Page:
11/20/2015 at 23:56 •
So, after much testing I've switched over to BME280 sensors on both the indoor and outdoor units. The old sensors were working well but a single integrated sensor that's reliable and cheap it a clear win.
I've also added an OLED screen on the indoor unit for display, while the old 5110 screens were neat, they were ugly and the backlights were terrible. The downside is the OLED screen chews up a ton of RAM on the atmega328 based controller.
Finally, I've given up trying to run the entire indoor unit via just an atmega328, with the OLED screen there just isn't enough RAM, and so I've added an edison talking over serial to the indoor 328. The Edison handles internet communication via a python script, and stores the wind gusts and rain per minute for 24 hours (something that wouldn't be possible on the atmega alone).
I could probably run the entire thing off the Edison but since this is my first python programming I'm taking it slow, still it's now reliable and accurate and my original Lipo battery in the outdoor unit is still running without issue. I could almost certainly use a smaller solar panel as charging back to full happens in about an hour of partial sunlight.
I'm seriously thinking about changing the radios to something with a little more range and am looking at a simple 433Mhz serial radios available just about anywhere. It will mean running software serial on the receiver unit, but I don't think that will be a problem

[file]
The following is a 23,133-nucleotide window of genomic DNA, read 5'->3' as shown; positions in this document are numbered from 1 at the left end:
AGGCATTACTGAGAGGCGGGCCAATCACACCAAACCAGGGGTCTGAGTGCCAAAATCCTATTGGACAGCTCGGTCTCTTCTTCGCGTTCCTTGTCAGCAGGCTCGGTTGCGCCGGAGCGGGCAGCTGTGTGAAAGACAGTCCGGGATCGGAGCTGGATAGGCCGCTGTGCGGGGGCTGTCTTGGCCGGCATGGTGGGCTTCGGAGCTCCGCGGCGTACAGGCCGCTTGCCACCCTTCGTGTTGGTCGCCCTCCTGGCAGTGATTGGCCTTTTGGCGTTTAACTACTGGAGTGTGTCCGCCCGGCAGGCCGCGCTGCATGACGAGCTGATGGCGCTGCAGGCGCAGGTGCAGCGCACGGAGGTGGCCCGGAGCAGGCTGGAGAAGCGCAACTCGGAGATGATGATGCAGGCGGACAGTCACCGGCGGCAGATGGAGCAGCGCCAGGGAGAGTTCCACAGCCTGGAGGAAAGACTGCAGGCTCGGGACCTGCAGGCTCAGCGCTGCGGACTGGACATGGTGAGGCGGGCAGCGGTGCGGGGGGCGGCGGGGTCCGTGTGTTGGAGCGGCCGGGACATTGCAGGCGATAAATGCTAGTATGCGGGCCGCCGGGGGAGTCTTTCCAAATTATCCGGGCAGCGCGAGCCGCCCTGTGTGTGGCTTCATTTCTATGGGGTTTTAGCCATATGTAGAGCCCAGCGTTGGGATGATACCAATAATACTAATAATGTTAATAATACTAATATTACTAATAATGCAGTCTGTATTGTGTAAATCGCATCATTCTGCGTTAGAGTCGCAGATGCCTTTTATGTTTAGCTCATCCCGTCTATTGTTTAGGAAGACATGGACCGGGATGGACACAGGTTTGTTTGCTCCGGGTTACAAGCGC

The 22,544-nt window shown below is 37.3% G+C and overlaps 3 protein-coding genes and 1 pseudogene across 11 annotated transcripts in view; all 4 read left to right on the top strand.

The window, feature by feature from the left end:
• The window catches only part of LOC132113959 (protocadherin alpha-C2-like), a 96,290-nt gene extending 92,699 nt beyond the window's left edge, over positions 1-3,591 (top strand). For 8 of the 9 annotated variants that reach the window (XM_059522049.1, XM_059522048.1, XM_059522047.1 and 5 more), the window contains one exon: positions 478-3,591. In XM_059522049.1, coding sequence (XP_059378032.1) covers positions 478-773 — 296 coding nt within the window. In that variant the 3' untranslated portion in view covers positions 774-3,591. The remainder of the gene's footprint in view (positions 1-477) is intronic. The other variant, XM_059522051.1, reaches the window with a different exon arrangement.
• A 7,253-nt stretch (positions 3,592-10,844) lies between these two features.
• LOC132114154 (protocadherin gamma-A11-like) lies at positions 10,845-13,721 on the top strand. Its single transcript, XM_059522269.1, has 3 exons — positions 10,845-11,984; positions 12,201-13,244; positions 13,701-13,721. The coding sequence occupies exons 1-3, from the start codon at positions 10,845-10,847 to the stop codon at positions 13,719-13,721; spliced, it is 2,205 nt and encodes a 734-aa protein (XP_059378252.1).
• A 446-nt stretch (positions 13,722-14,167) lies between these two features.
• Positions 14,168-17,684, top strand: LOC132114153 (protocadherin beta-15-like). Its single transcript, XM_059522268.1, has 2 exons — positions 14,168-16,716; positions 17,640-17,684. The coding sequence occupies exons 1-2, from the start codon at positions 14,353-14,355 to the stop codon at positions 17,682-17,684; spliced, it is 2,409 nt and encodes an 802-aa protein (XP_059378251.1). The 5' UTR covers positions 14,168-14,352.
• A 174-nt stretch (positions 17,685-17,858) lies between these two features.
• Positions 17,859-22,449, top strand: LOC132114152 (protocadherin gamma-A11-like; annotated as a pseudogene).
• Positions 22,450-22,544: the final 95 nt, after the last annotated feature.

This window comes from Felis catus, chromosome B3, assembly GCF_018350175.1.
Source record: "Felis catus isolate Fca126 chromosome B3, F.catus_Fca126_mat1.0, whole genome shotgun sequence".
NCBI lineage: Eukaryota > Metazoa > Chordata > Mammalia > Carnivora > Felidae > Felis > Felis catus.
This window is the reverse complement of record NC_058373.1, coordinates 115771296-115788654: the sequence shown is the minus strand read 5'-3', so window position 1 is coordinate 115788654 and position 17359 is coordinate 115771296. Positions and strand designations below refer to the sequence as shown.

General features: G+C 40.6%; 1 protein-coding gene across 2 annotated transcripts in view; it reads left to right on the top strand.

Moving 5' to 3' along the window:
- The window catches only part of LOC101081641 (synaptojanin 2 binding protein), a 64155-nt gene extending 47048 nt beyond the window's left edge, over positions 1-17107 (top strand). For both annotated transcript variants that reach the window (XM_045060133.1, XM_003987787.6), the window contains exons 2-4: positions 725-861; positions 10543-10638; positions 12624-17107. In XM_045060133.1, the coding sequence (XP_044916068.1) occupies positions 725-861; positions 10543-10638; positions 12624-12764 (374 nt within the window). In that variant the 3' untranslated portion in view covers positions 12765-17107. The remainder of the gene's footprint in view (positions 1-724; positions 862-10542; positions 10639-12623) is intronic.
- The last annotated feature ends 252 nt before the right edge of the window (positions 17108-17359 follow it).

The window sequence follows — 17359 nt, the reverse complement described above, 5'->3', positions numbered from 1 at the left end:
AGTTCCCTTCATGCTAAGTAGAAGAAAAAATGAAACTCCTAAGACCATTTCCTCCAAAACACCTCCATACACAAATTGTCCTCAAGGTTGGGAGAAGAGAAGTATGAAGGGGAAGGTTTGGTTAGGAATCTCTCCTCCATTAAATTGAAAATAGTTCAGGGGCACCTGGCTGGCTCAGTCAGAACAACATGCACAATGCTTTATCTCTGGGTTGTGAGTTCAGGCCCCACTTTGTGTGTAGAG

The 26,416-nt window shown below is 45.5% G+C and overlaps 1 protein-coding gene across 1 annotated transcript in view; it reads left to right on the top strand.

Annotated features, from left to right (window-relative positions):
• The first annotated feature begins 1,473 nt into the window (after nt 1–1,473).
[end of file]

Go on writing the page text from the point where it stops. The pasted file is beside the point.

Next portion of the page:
08/16/2015 at 02:03 •
I've finally cracked what I believe is the last issue on the sender side. I've got the watchdog enabled in the sender but apparently the Arduino Pro Mini bootloaders don't clear the watchdog timer when they reboot so the atmega sits in a rebooting loop flashing the green LED very quickly.
I've replaced the stock bootloader with an Optiboot version which appears to be what is shipped with the current IDE's, but you still have to hardwire an ISP of some kind to do the update since the Pro Mini's lack an ISP header.
The I2C temp/humidity sensor seems significantly more accurate than the old DHT22 which is also noce, even if it does bump up the price I think it's worth it long term
08/02/2015 at 08:32 •
So after fighting with reliability issues with the DHT22's I've switched over to an HIH6130 sensor. It actually made the build simpler as there are less wires and both my temp/humidity and pressure sensors speak I2C.
We'll see how it goes long term.
My other concern with the lipo battery and it's projected lifetime seem unfounded. The whole system has been up for the hottest part of summer and very nearly the coldest part of winter and battery performance is still really good. Multiple days of runtime without sun would be fine. In saying that the new sensor may lower that a little as it's powered all the time
01/29/2015 at 06:25 •
After having the second DHT22 sensor fail (humidity sensor both times) I'm looking at replacing the sensor with an HIH6130 or an SHT15. The HIH is cheaper and speaks I2C rather than something that'll need to be bit banged so I'm leaning that way at this point
01/17/2015 at 08:20 •
After spending some time driving the 5110 screens I'm starting to wonder if they are a good idea. Their data density is such that I'm not sure they will convey what I want clearly and they don't look great. I'm considering displaying the Indoor temp on one in large text and the outdoor temp on another and then the remaining data on a different type of display.
Still thinking about how best to do that
12/30/2014 at 02:39 •
External sender is setup and working reporting all data back to a makeshift receiver (currently a netduino as it has network built in)
I'm pulling in battery voltage and if it is currently charging as well as all the weather stats. I'm reporting to WeatherUnderground and Sparkfun's phant service.
I plan to move the receiver side over to an Arduino Pro Mini 3.3v using an ESP8266 wireless board to report data and Nokia 5110 displays to show the stats